Our 2014 Mobile Grievances

by | Dec 23, 2014

The holiday season is among us, and today we celebrate Festivus.

We’ve already made a donation to The Human Fund in your honor, and we’ll be holding the Feats of Strength later tonight (we’re looking at you).

The tradition of Festivus, however, begins with the Airing of Grievances. We’ve got a lot of issues with this industry… so now you’re gonna hear about ’em!

Grievance #1

Ignoring the Differences Between Display and Mobile Advertising

While you can technically browse websites on both desktop computers and mobile devices, the capabilities between the two are night and day – especially when it comes to serving ads. For example, mobile can do things that a traditional computer can’t. There are also things mobile devices can’t do like use “cookies” in display advertising (we have workarounds for that).

Grievance #2


Mobile Ads Must Respond to a Variety of Screen Sizes

There are literally thousands of combinations of screen sizes for phones and tablets across the world, thus there is room for errors for how an ad looks if it is not built properly or use technology that can deliver it to a variety of environments. This is not the case for display advertising since static images can simply be scaled down (even if legibility becomes impossible).

Grievance #3

The “One Size Fits All” Approach to Rich-Media

Rich media units aren’t “one size fits all” either; there are thousands of combinations of operating systems (OS), device versions, brands of devices, phone vs. tablets, screen sizes, and more that determine whether the function of the ad (video, add to calendar, interactive units, etc.) will run properly. In order for consumers to engage with your ads, the rich-media must be tested to take all of these variables into account.

Grievance #4


Failing to Define CPI Metrics BEFORE a Campaign Begins

Brands that run CPI (cost per install) campaigns often fail to understand the full breadth of tracking performance and how it works.

This can cause a lot of back and forth in regards to launching a campaign, how an install is tracked, understanding the ROI for each install, and ultimately how the return on ad spend (ROAS) actually works toward a goal. This is completely isolated and unique to mobile, so not much of the understanding from display advertising translates over.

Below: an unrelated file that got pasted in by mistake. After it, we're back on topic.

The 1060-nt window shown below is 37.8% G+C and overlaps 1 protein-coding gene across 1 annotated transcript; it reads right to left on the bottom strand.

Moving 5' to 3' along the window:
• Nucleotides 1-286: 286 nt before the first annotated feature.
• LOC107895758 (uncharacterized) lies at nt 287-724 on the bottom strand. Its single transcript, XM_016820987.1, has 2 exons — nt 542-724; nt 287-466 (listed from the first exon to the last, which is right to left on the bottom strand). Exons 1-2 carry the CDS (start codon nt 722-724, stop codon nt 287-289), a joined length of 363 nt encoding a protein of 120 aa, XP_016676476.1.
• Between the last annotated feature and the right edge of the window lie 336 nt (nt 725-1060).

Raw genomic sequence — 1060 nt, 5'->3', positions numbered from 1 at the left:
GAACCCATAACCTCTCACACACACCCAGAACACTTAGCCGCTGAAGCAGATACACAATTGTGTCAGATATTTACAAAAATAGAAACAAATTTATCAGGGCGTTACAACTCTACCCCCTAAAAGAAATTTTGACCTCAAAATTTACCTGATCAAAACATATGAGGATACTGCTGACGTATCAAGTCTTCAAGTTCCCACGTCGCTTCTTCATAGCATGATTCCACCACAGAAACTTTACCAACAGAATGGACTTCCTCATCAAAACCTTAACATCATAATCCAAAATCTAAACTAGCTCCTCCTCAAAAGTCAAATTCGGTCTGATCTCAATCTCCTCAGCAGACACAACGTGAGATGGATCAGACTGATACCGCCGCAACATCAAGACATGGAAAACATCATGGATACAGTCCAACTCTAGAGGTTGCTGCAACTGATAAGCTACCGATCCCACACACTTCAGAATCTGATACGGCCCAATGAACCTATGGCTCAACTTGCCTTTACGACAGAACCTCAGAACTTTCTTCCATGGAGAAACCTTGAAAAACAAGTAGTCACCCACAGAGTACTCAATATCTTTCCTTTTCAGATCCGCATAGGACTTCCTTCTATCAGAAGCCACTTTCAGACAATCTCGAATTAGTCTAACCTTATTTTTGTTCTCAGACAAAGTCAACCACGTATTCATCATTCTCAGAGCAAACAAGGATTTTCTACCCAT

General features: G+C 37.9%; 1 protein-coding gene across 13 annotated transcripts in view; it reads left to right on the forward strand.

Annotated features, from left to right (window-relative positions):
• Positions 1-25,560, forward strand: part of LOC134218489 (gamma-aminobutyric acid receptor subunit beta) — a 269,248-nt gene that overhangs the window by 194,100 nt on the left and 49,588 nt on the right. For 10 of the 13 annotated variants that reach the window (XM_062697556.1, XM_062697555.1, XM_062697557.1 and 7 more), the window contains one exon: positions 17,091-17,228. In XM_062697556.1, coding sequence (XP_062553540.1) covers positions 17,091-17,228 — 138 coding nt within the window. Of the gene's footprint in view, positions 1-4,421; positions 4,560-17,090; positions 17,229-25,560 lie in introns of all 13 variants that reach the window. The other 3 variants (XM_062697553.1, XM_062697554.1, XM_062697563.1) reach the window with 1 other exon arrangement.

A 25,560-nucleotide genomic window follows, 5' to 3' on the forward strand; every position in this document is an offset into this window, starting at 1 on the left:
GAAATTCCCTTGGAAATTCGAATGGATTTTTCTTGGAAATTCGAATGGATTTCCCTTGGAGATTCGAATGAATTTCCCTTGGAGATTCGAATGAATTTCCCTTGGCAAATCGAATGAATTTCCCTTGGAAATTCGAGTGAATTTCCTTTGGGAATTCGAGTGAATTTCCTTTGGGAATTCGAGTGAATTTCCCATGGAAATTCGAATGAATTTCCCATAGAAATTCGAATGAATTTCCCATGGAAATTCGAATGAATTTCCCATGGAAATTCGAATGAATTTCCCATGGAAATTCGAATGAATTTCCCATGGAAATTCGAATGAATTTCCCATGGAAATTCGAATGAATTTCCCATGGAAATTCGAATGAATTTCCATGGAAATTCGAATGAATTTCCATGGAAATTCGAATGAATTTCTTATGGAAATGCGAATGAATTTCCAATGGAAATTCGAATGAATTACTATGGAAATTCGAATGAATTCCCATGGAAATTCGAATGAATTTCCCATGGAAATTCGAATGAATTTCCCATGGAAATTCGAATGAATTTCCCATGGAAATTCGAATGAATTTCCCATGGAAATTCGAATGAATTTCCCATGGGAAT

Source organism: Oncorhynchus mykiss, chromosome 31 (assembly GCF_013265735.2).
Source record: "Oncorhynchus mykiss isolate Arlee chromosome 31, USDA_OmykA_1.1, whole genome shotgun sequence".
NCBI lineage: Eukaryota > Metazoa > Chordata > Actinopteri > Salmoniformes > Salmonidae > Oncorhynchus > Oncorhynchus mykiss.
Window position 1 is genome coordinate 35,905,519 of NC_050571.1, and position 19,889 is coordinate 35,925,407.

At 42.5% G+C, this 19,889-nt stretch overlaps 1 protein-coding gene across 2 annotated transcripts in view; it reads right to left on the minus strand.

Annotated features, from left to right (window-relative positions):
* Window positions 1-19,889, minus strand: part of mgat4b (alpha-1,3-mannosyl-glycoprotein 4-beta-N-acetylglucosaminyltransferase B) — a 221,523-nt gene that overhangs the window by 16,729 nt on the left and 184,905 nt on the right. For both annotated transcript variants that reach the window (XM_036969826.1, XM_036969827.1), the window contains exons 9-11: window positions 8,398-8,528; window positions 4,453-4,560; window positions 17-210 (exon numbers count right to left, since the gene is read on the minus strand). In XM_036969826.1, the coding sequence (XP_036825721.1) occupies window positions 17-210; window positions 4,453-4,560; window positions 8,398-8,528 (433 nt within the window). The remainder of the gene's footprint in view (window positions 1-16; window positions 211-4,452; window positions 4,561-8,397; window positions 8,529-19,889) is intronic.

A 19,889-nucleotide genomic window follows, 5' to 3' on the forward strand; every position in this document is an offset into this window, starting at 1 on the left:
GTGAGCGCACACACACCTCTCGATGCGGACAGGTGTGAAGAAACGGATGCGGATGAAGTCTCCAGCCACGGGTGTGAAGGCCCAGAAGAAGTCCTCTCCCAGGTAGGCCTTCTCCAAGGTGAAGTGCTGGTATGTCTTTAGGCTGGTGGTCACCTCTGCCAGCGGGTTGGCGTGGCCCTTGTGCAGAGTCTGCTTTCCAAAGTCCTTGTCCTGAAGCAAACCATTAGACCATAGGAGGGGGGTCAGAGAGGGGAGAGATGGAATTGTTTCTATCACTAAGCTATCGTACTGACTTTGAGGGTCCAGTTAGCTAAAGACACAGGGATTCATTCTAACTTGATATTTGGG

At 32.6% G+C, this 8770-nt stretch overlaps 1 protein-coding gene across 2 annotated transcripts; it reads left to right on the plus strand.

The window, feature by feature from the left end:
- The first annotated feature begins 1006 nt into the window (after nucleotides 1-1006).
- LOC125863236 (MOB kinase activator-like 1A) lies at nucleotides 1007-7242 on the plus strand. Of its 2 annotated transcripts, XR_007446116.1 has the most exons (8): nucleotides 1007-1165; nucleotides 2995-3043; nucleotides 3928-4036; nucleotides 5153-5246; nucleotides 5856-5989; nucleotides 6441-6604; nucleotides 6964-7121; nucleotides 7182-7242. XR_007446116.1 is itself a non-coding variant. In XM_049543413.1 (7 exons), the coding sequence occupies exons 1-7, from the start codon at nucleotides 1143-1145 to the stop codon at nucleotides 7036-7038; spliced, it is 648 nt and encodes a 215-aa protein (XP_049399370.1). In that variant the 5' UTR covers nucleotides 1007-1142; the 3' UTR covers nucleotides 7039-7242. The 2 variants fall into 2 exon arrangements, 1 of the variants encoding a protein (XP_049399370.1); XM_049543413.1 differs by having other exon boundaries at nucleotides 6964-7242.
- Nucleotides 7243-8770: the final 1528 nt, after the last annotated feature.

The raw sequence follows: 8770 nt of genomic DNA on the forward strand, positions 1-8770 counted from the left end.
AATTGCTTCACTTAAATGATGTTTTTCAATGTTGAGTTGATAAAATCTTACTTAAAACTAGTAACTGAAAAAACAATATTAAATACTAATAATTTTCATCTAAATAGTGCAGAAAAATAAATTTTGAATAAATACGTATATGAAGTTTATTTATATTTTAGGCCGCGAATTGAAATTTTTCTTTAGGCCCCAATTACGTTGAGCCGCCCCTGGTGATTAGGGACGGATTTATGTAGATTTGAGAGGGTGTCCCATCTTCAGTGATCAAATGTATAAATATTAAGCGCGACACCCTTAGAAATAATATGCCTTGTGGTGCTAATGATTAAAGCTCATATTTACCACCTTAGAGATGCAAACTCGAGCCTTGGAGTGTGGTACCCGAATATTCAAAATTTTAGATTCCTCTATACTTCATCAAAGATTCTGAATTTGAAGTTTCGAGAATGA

Grievance #5

Insisting on “Premium-Only” Inventory

Brands tend to think a whitelist of premium mobile inventory is the sure-fire way to get performance and brand uplift for their campaigns because this is usually the case in display advertising. However, what brands fail to grasp is that there are not as much available unique impressions on mobile as compared to display impressions (yet). Also, often times having a premium only white list is actually detrimental towards performance. Instead, a more diversified group of sites and apps help generate the best performance and allow for mid-campaigns updates to take place.

Grievance #6


The Refusal of Transparency

The biggest reason why brands have been slow to spend money in mobile is the overall lack of transparency in the space.

Many of the programmatic platforms and media agencies with trading desks are now being asked by clients to be more transparent by providing outlines of overall spend, fees and where ads are actually running.

Mobile ad networks and exchanges are feeling the heat as well.

Currently, most only share high-level campaign data, such as the number of apps, app category, impression count and number of clicks.